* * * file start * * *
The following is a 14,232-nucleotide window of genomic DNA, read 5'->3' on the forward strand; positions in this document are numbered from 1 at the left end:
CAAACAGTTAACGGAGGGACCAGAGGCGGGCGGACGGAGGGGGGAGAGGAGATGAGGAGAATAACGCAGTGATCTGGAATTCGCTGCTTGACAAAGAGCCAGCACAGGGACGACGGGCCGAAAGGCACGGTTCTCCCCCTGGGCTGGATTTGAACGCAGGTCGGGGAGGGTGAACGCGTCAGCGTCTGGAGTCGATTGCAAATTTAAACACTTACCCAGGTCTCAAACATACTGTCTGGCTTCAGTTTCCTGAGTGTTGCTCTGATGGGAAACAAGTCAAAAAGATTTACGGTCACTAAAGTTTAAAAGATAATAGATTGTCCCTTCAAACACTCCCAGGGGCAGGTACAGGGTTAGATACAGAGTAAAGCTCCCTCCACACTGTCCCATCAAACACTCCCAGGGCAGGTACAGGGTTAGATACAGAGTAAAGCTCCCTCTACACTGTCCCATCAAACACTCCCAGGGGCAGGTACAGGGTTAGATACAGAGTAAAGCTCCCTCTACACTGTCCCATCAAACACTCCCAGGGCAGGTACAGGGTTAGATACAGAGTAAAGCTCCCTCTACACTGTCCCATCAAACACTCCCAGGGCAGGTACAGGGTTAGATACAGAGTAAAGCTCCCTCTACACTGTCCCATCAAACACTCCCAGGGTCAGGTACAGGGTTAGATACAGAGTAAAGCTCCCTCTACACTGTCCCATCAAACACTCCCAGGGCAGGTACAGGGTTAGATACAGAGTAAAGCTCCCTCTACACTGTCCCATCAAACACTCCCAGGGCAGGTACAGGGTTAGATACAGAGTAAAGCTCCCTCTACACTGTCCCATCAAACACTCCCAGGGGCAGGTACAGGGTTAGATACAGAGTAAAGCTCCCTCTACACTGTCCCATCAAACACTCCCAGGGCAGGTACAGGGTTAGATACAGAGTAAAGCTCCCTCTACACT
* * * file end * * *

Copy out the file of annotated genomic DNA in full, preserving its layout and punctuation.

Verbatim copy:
The following is a 14,232-nucleotide window of genomic DNA, read 5'->3' on the forward strand; positions in this document are numbered from 1 at the left end:
CAAACAGTTAACGGAGGGACCAGAGGCGGGCGGACGGAGGGGGGAGAGGAGATGAGGAGAATAACGCAGTGATCTGGAATTCGCTGCTTGACAAAGAGCCAGCACAGGGACGACGGGCCGAAAGGCACGGTTCTCCCCCTGGGCTGGATTTGAACGCAGGTCGGGGAGGGTGAACGCGTCAGCGTCTGGAGTCGATTGCAAATTTAAACACTTACCCAGGTCTCAAACATACTGTCTGGCTTCAGTTTCCTGAGTGTTGCTCTGATGGGAAACAAGTCAAAAAGATTTACGGTCACTAAAGTTTAAAAGATAATAGATTGTCCCTTCAAACACTCCCAGGGGCAGGTACAGGGTTAGATACAGAGTAAAGCTCCCTCCACACTGTCCCATCAAACACTCCCAGGGCAGGTACAGGGTTAGATACAGAGTAAAGCTCCCTCTACACTGTCCCATCAAACACTCCCAGGGGCAGGTACAGGGTTAGATACAGAGTAAAGCTCCCTCTACACTGTCCCATCAAACACTCCCAGGGCAGGTACAGGGTTAGATACAGAGTAAAGCTCCCTCTACACTGTCCCATCAAACACTCCCAGGGCAGGTACAGGGTTAGATACAGAGTAAAGCTCCCTCTACACTGTCCCATCAAACACTCCCAGGGTCAGGTACAGGGTTAGATACAGAGTAAAGCTCCCTCTACACTGTCCCATCAAACACTCCCAGGGCAGGTACAGGGTTAGATACAGAGTAAAGCTCCCTCTACACTGTCCCATCAAACACTCCCAGGGCAGGTACAGGGTTAGATACAGAGTAAAGCTCCCTCTACACTGTCCCATCAAACACTCCCAGGGGCAGGTACAGGGTTAGATACAGAGTAAAGCTCCCTCTACACTGTCCCATCAAACACTCCCAGGGCAGGTACAGGGTTAGATACAGAGTAAAGCTCCCTCTACACT